Guan Ping

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Guan Ping
Guan Ping Qing portrait.jpg
A Qing dynasty portrait of Guan Ping
General of Liu Bei
Born (Unknown)
Died 220
Names
Traditional Chinese 關平
Simplified Chinese 关平
Pinyin Guān Píng
Wade–Giles Kuan P'ing
This is a Chinese name; the family name is Guan.

Guan Ping (died 220)[1] was a military general serving under the warlord Liu Bei in the late Eastern Han dynasty. He was the eldest son of Guan Yu. Little about him is documented in historical records except that he was captured along with his father west of Maicheng (麦城, southeast of present day Dangyang, Hubei) by the forces of Sun Quan in 220. They were executed in Linju (臨沮; in present-day Nanzhang County, Xiangyang, Hubei) later.[2]

Since the deification of Guan Yu in the Sui dynasty, Guan Ping and Zhou Cang (sometimes including Liao Hua) would often appear at the sides of Guan Yu in statues placed in temples and shrines. In portraits, the trio would often appear together as well. Guan Ping's face is traditionally painted white, is a stark contrast to Zhou Cang's coal black complexion, while Guan Yu's tends to be shades of red.

In fiction[edit]

Guan Ping appears in the 14th century historical novel Romance of the Three Kingdoms by Luo Guanzhong. He is the second son of Guan Ding (關定), a farmer. His elder brother is Guan Ning (關寧). Guan Yu encounters Guan Ding and his family during his journey across five passes to find Liu Bei. He is so impressed with Guan Ping on first sight that he accepts him as his foster son. During the Battle of Runan, Guan Ping, Guan Yu and Zhou Cang lead 300 men to rescue Liu Bei, who is under attack by Cao Cao's general Zhang He.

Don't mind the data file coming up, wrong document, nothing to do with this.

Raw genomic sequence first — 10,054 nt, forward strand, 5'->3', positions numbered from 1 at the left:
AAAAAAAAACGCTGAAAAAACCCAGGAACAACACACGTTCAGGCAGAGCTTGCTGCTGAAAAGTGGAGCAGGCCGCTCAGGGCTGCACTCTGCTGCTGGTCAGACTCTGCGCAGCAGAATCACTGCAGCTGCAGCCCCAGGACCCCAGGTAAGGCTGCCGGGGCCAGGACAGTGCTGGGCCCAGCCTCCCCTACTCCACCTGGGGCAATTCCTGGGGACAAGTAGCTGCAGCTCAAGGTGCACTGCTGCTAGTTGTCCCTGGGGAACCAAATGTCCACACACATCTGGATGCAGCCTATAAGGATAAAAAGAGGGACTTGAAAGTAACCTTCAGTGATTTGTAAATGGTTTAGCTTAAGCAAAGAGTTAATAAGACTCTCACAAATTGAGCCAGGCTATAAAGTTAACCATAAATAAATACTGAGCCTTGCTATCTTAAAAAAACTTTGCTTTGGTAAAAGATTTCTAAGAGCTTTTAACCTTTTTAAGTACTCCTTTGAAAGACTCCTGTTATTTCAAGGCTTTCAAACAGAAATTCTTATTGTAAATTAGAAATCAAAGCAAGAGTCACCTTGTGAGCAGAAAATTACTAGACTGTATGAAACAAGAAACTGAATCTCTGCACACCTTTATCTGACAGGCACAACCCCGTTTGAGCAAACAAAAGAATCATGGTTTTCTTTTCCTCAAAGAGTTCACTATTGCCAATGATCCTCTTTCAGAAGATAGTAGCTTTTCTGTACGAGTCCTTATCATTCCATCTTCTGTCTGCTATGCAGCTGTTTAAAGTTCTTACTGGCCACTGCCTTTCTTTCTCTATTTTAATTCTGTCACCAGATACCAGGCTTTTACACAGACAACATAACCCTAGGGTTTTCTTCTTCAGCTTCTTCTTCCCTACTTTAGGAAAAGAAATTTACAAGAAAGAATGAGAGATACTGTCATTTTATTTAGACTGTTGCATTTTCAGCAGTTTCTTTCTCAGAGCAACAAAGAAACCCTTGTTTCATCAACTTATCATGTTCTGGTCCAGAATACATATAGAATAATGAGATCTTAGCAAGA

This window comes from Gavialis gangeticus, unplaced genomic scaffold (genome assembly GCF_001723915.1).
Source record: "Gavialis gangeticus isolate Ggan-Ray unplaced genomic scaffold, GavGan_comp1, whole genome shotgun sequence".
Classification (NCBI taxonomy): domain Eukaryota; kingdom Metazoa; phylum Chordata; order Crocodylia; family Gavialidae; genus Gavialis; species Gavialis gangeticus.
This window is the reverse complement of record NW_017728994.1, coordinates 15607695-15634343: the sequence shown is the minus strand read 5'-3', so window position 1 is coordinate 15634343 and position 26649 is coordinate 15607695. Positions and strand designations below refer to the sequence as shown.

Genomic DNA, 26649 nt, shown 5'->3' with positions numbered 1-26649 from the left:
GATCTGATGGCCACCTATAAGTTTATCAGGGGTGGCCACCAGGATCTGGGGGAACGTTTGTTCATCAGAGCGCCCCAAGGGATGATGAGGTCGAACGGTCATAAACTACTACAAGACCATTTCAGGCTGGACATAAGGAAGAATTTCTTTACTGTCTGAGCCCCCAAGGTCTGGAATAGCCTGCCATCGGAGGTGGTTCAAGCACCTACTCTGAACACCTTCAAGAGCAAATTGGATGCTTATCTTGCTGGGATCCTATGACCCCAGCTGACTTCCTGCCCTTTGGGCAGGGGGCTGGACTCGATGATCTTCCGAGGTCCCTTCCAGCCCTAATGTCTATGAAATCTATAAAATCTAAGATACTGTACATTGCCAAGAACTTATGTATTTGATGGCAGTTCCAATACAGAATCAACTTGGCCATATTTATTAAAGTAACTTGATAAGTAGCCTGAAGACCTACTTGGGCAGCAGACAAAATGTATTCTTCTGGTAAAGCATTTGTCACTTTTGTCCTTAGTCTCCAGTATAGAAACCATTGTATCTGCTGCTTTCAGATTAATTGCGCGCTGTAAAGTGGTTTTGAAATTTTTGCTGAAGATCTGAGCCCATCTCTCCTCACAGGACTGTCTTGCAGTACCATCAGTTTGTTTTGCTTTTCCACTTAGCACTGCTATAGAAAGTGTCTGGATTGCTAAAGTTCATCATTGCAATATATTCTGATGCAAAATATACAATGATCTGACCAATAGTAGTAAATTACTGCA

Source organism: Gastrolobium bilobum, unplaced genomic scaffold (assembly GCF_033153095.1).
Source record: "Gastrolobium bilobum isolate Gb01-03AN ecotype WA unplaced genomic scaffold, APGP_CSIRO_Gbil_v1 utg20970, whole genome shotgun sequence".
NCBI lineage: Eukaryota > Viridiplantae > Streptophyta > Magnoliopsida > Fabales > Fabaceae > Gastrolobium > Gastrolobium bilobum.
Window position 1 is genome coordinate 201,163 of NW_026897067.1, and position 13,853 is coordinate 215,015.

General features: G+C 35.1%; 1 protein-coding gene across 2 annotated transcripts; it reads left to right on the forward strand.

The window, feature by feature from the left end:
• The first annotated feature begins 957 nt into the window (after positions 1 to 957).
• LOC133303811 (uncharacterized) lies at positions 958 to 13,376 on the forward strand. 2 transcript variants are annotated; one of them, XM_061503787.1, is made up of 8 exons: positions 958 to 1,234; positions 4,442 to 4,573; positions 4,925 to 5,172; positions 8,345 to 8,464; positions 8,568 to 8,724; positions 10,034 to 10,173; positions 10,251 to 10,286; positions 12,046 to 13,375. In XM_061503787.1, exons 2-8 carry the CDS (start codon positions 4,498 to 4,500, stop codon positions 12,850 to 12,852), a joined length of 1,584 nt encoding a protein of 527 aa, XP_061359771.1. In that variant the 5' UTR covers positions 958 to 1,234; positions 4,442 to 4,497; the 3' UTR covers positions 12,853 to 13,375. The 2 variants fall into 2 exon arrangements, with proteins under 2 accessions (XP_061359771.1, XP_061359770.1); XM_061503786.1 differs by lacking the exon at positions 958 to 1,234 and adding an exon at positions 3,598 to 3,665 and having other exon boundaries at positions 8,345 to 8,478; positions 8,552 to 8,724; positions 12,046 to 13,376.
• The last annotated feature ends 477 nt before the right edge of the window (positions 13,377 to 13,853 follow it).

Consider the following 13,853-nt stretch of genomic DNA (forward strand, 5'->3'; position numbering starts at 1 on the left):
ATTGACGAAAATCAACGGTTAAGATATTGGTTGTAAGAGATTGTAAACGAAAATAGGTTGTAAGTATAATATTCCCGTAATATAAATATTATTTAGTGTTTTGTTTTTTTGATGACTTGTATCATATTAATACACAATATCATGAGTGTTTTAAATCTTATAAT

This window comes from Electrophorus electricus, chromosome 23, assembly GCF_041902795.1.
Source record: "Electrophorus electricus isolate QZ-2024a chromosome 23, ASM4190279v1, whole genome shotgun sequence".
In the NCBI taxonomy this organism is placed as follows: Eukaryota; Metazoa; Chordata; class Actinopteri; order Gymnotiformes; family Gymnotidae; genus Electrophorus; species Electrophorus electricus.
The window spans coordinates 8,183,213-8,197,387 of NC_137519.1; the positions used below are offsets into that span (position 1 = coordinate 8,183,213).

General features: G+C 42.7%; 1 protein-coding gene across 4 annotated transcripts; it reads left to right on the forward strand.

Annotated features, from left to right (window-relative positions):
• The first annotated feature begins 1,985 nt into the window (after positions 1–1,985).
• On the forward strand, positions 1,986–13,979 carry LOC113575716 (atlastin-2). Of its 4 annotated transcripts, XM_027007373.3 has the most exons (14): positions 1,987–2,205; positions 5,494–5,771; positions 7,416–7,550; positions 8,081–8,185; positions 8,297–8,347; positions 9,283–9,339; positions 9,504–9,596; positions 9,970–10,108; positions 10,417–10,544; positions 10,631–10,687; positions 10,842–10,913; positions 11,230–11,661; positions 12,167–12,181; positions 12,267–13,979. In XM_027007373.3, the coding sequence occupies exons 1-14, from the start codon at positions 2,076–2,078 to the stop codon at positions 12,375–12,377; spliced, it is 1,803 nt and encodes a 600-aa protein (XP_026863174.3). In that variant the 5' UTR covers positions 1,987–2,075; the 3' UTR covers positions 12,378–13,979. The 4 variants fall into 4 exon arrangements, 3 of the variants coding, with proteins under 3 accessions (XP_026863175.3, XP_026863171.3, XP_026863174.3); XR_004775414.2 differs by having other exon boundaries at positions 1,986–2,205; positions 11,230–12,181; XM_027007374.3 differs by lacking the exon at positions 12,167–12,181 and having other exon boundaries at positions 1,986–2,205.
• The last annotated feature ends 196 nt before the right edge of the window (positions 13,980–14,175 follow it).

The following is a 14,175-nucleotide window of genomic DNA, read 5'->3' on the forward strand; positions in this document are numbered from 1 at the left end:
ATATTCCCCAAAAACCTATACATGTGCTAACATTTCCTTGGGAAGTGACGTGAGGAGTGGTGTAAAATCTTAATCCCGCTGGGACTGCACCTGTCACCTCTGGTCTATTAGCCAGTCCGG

Guan Ping participates in some of Liu Bei's subsequent military exploits, including the Battle of Bowang against Cao Cao's general Xiahou Dun, and the Yi Province campaign against Liu Zhang. Later, he is relocated to Jing Province to join his foster father in defending Liu Bei's territories in Jing Province. In 219, Guan Ping follows Guan Yu to the Battle of Fancheng and scores some initial victories over Cao Cao's forces, including flooding seven enemy armies. However, in the meantime, Sun Quan (Liu Bei's ally) secretly breaks the alliance and sends his general Lü Meng to attack and conquer Jing Province in a stealth invasion. Guan Yu is completely caught off guard and eventually isolated in Maicheng with a fraction of his remaining forces. While trying to break out of the siege, Guan Yu and Guan Ping are captured in an ambush by Sun Quan's forces. Sun Quan tries to persuade them to surrender, but they refuse so Sun has them executed.

Modern references[edit]

Guan Ping appears as a playable character in Koei's Dynasty Warriors and Warriors Orochi video game series.

See also[edit]

References[edit]

  1. ^ de Crespigny, Rafe (2007). A biographical dictionary of Later Han to the Three Kingdoms (23–220 AD). Brill. p. 276. ISBN 978-90-04-15605-0. 
  2. ^ (權已據江陵,盡虜羽士衆妻子,羽軍遂散。權遣將逆擊羽,斬羽及子平于臨沮。) Sanguozhi vol. 36.